- Some LED’s, push buttons, resistors, 7 segment (single and 4 side by side) and led matrix.

- One shift register 74hc595.

While the leds and the single segment can be driven by Arduino pins, for the led Matrix e the 4 7-segment display the shift register allows to drive them and use a minimal number of pins.

- An Infra red receiver and small remote. This is great because it allows to have multiple inputs (the remote switches) only using a single input.

- A 16×2 LCD display. I never used it directly, and just also bought an I2C driver for it, so I only need 2 pins to drive it and 2 pins for powering it.

- One servo SG-9 motor, and one stepper motor with a ULN2003 driver.
This allows to do some basic learning with these type of motors, but I think to do something useful, more motors are needed.

- An expansion shield with a mini bread board. Not used yet.

- A larger breadboard and some dupont cables. These last item are only enough for some basic experiments but for more advanced stuff there is the need to buy more…

- A 9V battery clip for providing standalone power

- An USB cable.

- Some assorted stuff. (On pot, flame sensor, LDR, tilt switch, etc…)

So, it is worth it to buy this kind of kit?

The short answer, yes, but for intermediate levels or more advanced levels, some more items are needed to be added to the kit, namely cables, and to allow the use of the 16×2 lcd while having pins available, at least an I2C driver/shield for the lcd. This is cheap out of ebay, works fine, and allows introducing to the I2C protocol

JVM Peer Gone in WebLogic T3 connection

So I have this exception when connecting to a FileNet P8 API from my Linux Machine:

com.filenet.api.exception.EngineRuntimeException: FNRCE0040E: E_NOT_AUTHENTICATED: The user is not authenticated. Message was: java.net.ConnectException: t3://1.2.3.4:9210: Bootstrap to 1.2.3.4/1.2.3.4:9210 failed. It is likely that the remote side declared peer gone on this JVM  at com.filenet.apiimpl.core.UserPasswordToken.getSubject(UserPasswordToken.java:121)
 at com.filenet.api.util.UserContext.createSubject(UserContext.java:288)

This happens when my application is connecting to FileNet P8 Content Engine deployed into a WebLogic Cluster and not into a single node (Well it might happen with a single node…). The connection point used by the application is a single node address.

The solution for this error message?

Just add to the host files of the client machine the name and ip address of each weblogic cluster physical machine.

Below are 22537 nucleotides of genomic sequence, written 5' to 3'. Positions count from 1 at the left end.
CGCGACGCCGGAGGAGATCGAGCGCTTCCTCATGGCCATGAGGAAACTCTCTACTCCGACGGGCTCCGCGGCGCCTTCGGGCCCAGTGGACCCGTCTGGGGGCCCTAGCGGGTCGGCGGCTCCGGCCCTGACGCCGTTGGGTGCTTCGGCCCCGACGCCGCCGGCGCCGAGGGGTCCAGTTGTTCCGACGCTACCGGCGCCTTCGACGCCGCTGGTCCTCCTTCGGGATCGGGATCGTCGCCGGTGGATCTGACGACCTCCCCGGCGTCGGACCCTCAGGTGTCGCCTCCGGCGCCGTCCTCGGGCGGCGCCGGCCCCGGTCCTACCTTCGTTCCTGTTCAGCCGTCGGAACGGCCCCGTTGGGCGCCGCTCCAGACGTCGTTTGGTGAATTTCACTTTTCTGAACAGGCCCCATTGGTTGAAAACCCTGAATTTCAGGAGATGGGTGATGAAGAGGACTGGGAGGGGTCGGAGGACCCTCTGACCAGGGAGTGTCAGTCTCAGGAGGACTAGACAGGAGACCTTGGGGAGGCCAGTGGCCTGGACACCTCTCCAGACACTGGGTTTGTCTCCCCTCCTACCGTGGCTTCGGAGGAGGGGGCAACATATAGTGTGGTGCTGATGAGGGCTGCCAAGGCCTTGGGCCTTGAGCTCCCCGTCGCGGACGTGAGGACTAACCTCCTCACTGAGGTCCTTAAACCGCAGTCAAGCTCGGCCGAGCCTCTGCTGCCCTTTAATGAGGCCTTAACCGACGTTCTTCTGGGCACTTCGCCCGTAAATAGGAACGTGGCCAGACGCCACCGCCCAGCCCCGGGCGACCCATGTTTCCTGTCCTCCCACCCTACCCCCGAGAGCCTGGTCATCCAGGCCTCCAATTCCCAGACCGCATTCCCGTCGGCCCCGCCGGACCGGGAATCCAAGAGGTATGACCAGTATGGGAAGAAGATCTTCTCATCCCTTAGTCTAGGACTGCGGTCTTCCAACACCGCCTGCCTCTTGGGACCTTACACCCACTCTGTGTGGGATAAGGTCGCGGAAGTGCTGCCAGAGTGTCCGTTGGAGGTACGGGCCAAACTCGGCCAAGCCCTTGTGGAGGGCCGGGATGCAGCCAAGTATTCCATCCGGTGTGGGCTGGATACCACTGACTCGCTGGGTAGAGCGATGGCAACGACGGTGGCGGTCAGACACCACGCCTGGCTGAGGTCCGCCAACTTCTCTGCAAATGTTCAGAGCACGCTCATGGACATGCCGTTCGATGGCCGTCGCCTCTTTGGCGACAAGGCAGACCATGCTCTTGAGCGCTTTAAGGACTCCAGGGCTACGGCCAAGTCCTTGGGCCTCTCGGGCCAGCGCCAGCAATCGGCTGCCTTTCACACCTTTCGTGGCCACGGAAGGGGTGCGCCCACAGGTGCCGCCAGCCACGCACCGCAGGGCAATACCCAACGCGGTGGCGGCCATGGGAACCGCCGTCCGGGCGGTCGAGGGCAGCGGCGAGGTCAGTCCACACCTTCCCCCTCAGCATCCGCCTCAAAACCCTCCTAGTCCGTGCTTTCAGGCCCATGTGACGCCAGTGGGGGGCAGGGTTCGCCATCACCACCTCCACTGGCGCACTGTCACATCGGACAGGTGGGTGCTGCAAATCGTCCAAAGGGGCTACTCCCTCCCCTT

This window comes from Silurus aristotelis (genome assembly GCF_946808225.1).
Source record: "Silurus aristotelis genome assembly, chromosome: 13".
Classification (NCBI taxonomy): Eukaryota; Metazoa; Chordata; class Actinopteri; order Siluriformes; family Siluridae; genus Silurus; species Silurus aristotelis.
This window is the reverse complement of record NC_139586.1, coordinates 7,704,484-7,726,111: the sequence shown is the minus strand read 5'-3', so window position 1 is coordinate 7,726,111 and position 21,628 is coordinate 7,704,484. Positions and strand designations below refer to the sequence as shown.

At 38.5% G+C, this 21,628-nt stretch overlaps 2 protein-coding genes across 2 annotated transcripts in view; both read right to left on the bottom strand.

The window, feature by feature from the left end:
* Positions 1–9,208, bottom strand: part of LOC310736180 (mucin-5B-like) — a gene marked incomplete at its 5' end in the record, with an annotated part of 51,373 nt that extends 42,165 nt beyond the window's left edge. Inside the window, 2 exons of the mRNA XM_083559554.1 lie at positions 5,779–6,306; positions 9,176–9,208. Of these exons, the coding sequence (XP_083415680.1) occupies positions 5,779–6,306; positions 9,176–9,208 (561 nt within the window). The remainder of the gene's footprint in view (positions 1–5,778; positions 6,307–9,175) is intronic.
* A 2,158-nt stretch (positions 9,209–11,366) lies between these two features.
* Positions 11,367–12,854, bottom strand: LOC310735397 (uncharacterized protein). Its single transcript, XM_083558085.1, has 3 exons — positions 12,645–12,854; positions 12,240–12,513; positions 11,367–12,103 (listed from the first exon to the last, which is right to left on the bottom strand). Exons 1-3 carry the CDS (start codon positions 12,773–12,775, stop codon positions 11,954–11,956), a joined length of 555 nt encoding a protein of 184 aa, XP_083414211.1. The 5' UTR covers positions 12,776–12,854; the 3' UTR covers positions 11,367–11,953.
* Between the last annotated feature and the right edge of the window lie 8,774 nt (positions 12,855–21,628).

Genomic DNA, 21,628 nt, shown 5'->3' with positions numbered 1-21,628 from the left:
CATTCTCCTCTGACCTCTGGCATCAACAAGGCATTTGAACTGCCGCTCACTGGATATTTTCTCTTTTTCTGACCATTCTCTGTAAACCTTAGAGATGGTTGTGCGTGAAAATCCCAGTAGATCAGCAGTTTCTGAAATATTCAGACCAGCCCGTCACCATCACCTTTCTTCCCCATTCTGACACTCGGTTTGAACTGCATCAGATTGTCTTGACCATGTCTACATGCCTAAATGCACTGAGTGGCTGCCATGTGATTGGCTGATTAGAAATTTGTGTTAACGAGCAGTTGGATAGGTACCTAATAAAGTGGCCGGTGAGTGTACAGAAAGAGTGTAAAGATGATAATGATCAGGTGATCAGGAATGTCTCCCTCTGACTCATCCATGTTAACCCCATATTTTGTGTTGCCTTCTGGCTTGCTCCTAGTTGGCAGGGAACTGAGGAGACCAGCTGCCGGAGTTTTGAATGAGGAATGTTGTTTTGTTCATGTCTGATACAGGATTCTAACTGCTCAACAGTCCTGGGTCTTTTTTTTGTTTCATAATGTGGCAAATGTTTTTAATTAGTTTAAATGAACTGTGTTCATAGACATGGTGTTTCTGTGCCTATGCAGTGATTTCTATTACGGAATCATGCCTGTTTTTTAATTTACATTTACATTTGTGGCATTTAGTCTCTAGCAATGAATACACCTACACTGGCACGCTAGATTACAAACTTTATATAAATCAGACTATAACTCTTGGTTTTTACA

SSH over HTTP Proxy

Using SSH to connecting to an host when an HTTP Proxy is between the client and the host, can not be done directly without some configuration.

On Linux based machines the solution is to install and run corkscrew, a program that can tunnel the SSH protocol through an HTTP Proxy.

So how to do the configuration?

1) First install the corkscrew program with your package manager. On Ubuntu family: apt-get install corkscrew

2) Then you need to configure SSH to use corkscrew when connecting to the host that has a http proxy between.

3) Goto to your home directory and change to the hidden directoy .ssh within a command shell window.

4) Create or edit a file named config. The name is just config. No extensions.

5) Add the following lines to the config file

Host <IP_of _remote_host>  
 ProxyCommand corkscrew <IP_of_HTTP_Proxy> <HTTP_Proxy_Port> %h %p <auth_file>

Where the <IP_of_remote_host> is the public ip address of the host where you wish to connect.

The <IP_of_HTTP_Proxy> and <HTTP_Proxy_Port>  are the IP address and Port of you local http proxy server that you wish to go through.

And finally, if your proxy server requires authentication, by username and password, just give a complete path to a file where Proxy credentials are stored, for example /home/primalcortex/.corkscrew_auth

This file content must be something like:

username:password

For example a complete config file example:

Host 78.0.1.3
    ProxyCommand 192.168.1.1 8080 %h %p /home/primalcortex/.corkscrew-auth

and the .corkscrew-auth file:

myproxyuser:rtwertjwe4

6) Just connect now:

ssh myremoteuser@78.0.1.3

or when not using the default ssh port:

ssh -p 12345 myremoteuser@78.0.1.3

7) Done!

So why we need this?

Well, first is of course, to access a remote machine, but ssh can forward local ports to remote ports, and this is important because, with this feature we can use Thunderbird to directly connect to a remote server by using the standard IMAP and SMTP protocols through an HTTP proxy.